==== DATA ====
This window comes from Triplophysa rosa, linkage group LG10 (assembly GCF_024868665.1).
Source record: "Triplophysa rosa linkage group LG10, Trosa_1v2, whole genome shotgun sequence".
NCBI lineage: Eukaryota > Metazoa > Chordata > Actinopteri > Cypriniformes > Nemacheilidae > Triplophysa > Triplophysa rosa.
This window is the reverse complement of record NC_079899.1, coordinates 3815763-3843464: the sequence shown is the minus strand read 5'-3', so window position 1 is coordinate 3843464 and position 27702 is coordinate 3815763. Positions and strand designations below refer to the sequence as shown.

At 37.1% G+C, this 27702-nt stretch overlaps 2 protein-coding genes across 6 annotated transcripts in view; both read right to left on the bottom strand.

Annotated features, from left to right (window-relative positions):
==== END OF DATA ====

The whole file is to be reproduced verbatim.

This window comes from Triplophysa rosa, linkage group LG10 (assembly GCF_024868665.1).
Source record: "Triplophysa rosa linkage group LG10, Trosa_1v2, whole genome shotgun sequence".
NCBI lineage: Eukaryota > Metazoa > Chordata > Actinopteri > Cypriniformes > Nemacheilidae > Triplophysa > Triplophysa rosa.
This window is the reverse complement of record NC_079899.1, coordinates 3815763-3843464: the sequence shown is the minus strand read 5'-3', so window position 1 is coordinate 3843464 and position 27702 is coordinate 3815763. Positions and strand designations below refer to the sequence as shown.

At 37.1% G+C, this 27702-nt stretch overlaps 2 protein-coding genes across 6 annotated transcripts in view; both read right to left on the bottom strand.

Annotated features, from left to right (window-relative positions):